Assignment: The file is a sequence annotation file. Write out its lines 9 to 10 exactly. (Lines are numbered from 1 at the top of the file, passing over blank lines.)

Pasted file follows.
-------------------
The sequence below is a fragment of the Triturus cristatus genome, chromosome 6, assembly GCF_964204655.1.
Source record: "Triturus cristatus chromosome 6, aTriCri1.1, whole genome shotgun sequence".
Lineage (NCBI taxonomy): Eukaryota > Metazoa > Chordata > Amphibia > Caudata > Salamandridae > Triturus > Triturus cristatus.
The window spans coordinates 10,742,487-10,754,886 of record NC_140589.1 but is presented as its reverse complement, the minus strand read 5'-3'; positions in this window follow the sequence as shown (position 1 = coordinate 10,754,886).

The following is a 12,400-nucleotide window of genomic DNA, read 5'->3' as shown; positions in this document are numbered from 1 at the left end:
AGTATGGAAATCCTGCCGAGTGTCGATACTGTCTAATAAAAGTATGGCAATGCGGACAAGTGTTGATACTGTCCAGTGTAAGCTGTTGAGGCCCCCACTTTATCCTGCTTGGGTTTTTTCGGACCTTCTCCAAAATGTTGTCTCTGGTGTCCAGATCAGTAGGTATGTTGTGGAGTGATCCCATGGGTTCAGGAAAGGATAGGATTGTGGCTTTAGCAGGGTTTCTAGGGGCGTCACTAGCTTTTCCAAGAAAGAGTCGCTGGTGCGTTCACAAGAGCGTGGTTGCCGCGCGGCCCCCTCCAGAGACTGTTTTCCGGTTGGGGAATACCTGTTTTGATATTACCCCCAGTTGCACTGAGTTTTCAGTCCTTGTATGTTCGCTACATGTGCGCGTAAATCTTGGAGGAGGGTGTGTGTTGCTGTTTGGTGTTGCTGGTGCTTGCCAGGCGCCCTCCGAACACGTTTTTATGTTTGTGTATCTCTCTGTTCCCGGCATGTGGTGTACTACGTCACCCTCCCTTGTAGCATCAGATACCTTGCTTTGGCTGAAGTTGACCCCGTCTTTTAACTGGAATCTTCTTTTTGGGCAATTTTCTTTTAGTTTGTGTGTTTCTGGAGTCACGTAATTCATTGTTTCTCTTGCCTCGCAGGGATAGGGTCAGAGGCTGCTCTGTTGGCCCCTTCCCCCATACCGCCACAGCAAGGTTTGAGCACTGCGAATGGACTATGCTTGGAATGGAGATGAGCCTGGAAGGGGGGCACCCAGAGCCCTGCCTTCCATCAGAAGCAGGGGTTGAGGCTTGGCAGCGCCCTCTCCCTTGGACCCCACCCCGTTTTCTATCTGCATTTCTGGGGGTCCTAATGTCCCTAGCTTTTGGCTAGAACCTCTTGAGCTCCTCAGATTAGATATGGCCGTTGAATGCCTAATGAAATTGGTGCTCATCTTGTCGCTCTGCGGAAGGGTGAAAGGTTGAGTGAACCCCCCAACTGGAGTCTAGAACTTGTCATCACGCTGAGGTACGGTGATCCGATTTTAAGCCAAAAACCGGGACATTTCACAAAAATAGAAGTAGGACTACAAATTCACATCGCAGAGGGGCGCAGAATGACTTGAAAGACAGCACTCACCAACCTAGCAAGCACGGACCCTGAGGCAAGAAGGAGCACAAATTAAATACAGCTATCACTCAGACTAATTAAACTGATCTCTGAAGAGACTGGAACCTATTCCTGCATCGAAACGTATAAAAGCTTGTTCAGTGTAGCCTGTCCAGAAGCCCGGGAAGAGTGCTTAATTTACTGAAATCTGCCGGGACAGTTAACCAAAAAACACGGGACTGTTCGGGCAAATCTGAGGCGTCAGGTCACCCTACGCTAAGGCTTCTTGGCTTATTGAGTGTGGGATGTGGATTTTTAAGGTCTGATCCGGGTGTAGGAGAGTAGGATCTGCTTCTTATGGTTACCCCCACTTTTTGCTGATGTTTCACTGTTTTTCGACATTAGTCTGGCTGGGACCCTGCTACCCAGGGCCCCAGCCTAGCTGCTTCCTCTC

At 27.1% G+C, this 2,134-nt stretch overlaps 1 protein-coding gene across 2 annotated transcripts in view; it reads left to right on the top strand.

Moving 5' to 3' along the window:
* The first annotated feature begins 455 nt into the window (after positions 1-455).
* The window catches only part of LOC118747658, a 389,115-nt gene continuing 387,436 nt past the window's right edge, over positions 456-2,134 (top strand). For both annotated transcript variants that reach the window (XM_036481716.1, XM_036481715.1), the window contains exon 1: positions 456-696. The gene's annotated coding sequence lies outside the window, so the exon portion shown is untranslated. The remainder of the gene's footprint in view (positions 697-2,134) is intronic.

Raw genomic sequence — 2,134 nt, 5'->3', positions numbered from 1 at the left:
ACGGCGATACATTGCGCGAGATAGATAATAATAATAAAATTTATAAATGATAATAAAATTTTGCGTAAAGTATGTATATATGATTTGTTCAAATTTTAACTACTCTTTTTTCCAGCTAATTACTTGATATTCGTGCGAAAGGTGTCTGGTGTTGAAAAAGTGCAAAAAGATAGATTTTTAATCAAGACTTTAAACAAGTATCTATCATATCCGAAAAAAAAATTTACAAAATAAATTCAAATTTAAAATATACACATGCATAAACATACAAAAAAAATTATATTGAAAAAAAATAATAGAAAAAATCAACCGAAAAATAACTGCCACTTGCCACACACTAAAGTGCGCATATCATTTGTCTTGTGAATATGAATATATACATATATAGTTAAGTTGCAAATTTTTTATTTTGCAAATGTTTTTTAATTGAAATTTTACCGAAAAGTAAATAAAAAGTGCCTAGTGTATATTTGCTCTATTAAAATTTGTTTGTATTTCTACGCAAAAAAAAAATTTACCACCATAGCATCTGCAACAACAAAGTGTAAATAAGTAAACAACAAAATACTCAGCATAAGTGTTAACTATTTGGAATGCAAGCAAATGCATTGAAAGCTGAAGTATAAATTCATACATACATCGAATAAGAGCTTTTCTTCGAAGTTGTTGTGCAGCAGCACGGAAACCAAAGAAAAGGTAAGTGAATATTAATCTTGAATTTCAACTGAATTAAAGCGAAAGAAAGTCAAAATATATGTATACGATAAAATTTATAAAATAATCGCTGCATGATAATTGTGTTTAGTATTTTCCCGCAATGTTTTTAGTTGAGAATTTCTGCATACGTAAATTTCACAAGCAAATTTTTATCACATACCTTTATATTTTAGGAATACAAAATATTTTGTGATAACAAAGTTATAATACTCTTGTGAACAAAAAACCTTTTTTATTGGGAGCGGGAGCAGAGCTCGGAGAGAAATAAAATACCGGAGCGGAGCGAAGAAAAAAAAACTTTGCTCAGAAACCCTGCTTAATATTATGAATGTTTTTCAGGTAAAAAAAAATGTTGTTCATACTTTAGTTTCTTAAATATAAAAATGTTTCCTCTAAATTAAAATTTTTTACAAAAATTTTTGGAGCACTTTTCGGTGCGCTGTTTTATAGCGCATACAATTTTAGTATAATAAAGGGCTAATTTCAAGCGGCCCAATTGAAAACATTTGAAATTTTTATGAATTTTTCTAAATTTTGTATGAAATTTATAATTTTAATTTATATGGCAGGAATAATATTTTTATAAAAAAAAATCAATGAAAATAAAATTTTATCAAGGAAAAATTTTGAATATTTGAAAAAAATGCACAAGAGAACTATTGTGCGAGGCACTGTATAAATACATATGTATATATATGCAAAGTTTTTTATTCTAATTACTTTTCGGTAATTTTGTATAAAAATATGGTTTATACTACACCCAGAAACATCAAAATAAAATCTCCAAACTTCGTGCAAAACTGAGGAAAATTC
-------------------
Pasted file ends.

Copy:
* The first annotated feature begins 455 nt into the window (after positions 1-455).
* The window catches only part of LOC118747658, a 389,115-nt gene continuing 387,436 nt past the window's right edge, over positions 456-2,134 (top strand). For both annotated transcript variants that reach the window (XM_036481716.1, XM_036481715.1), the window contains exon 1: positions 456-696. The gene's annotated coding sequence lies outside the window, so the exon portion shown is untranslated. The remainder of the gene's footprint in view (positions 697-2,134) is intronic.